2006-11-21, 16:31

Conference airs virtues, problems of mixed use

By: Jonathan Groner
A conference on mixed-use development, the first ever held by the International Council of Shopping Centers, drew nearly 1,100 developers, architects, finance executives, and others to Hollywood, Fla., from Nov. 16 to 18, 2006.

According to the ICSC's press release, speakers discussed both the real advantages of mixed use and some of the challenges inherent in this type of development.

"There is an incredible pent-up demand for this," said Yaromir Steiner, CEO of Steiner + Associates. Mixed-use development is as old as the history of urban settlement, Steiner noted. But urban development came to a halt in America during the Depression. The country's subsequent 70-year pursuit of single-use, zoned development that is responsible for sprawl should be viewed as an aberration from a model that is thousands of years old, he said.

But for all of mankind's experience with mixed-use development, the format remains anything but easy to plan and execute, Steiner added. The "critical challenge" is to achieve cooperation between public officials and developers, Steiner said, without which the multi-block "town centers" for which he has become known are impossible.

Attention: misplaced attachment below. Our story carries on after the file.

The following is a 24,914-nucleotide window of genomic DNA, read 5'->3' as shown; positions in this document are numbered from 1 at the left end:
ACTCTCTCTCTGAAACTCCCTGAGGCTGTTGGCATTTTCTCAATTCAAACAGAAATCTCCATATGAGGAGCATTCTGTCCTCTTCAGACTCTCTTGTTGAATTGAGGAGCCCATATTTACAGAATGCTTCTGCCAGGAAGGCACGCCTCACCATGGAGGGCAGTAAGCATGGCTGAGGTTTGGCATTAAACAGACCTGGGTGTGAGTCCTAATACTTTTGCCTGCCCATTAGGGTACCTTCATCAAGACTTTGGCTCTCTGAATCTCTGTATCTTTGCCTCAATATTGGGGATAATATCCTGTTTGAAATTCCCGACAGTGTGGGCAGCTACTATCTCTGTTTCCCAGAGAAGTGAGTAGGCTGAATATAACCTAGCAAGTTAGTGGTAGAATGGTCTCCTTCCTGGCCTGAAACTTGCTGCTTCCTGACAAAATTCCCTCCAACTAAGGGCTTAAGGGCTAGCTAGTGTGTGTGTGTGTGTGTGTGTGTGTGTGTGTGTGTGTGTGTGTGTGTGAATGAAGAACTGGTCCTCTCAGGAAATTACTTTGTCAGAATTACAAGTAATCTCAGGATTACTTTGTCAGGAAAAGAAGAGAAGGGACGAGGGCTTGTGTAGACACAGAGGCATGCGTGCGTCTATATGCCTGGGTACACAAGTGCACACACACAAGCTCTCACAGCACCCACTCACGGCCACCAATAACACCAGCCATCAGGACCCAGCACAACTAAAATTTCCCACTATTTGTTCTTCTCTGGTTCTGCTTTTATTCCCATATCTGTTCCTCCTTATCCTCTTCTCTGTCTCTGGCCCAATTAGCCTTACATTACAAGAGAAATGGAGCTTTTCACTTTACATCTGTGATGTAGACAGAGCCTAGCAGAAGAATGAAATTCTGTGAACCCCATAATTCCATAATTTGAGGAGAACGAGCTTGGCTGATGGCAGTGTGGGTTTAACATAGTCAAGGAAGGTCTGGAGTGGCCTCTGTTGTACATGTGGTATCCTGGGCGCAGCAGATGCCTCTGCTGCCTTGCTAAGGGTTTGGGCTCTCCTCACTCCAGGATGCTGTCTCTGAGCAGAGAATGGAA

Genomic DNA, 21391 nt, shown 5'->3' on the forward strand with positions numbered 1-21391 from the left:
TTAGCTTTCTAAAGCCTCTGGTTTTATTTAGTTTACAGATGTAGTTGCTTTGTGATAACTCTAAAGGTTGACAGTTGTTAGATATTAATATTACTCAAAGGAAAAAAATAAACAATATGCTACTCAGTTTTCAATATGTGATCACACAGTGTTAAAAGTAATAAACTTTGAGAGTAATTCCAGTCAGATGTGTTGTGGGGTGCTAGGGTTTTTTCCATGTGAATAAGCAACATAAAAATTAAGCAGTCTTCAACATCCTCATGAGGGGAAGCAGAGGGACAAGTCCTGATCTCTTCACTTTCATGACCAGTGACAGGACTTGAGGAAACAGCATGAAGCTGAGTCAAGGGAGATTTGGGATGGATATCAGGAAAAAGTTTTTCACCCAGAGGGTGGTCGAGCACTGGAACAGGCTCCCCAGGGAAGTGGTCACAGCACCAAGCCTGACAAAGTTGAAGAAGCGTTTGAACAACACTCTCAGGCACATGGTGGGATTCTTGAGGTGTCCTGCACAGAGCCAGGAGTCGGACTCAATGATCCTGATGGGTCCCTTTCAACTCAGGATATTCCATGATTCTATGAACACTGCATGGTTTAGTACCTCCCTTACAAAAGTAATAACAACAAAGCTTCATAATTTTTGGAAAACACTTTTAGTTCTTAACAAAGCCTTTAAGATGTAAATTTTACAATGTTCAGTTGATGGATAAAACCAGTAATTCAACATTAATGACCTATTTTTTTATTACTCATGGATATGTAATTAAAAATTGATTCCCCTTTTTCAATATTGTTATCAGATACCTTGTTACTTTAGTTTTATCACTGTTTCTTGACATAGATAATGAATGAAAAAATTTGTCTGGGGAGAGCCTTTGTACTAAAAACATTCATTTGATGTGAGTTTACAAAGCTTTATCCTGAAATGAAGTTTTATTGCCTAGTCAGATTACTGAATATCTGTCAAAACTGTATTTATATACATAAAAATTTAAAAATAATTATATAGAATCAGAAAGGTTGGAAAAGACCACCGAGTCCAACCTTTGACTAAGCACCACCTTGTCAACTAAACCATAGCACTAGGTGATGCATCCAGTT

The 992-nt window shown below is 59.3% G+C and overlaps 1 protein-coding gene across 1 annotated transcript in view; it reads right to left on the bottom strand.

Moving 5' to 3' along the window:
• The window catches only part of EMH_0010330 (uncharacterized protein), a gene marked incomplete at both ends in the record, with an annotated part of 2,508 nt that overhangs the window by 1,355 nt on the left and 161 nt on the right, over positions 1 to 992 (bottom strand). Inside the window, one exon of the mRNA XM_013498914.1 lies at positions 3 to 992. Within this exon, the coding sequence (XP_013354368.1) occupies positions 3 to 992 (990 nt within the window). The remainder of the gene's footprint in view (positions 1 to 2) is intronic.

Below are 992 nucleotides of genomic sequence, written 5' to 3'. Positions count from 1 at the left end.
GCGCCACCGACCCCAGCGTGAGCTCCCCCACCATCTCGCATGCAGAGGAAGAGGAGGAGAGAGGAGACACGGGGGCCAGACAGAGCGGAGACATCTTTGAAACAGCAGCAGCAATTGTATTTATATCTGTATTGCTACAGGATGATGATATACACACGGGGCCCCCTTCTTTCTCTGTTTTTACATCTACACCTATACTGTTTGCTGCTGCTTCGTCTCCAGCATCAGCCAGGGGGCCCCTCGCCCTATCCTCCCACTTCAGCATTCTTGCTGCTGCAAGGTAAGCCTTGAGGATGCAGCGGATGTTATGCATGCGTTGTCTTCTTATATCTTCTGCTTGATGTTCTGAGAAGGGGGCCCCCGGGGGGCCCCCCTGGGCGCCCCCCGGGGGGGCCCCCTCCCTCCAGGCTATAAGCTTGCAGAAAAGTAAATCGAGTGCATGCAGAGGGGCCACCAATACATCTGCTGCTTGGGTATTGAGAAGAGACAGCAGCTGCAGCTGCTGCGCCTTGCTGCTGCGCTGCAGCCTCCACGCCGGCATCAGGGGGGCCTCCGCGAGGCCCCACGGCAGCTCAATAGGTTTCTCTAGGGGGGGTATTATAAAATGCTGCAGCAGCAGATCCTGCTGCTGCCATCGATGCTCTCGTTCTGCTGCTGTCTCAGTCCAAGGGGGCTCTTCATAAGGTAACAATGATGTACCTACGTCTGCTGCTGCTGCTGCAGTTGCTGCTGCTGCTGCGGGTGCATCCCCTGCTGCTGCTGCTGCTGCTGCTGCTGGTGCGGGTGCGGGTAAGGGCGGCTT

There are scores of other complications, too, panelists noted, ranging from parking to liability issues. Once condominiums built above retail are sold to their occupants, how can the operators of the retail component guarantee that they will be maintained in a manner that will ensure the development remains attractive to shoppers? Who pays if a condominium pipe burst floods a retailer at the height of the holiday shopping season?

Design is also complicated. Office workers arrive at 8 a.m. and want the best parking spots. Retailers need those spots for shoppers who start arriving at 10 a.m. Residents, for their part, want their parking areas closed off and secured altogether. Consequently, these very different parking requirements must all be catered to.

And residents might like the convenience of restaurants on the ground floor, but they certainly don't like the cooking smells that come with them, noted Dougal M. Casey, managing director of ING Clarion, Washington, D.C., which has mixed-use centers in its portfolio.

My reflection is that it is a sign of the maturity of an industry that it is willing to publicly discuss the pitfalls and difficulties that it faces. Mixed use has great rewards, both financial and aesthetic, but it is harder to achieve than traditional development.


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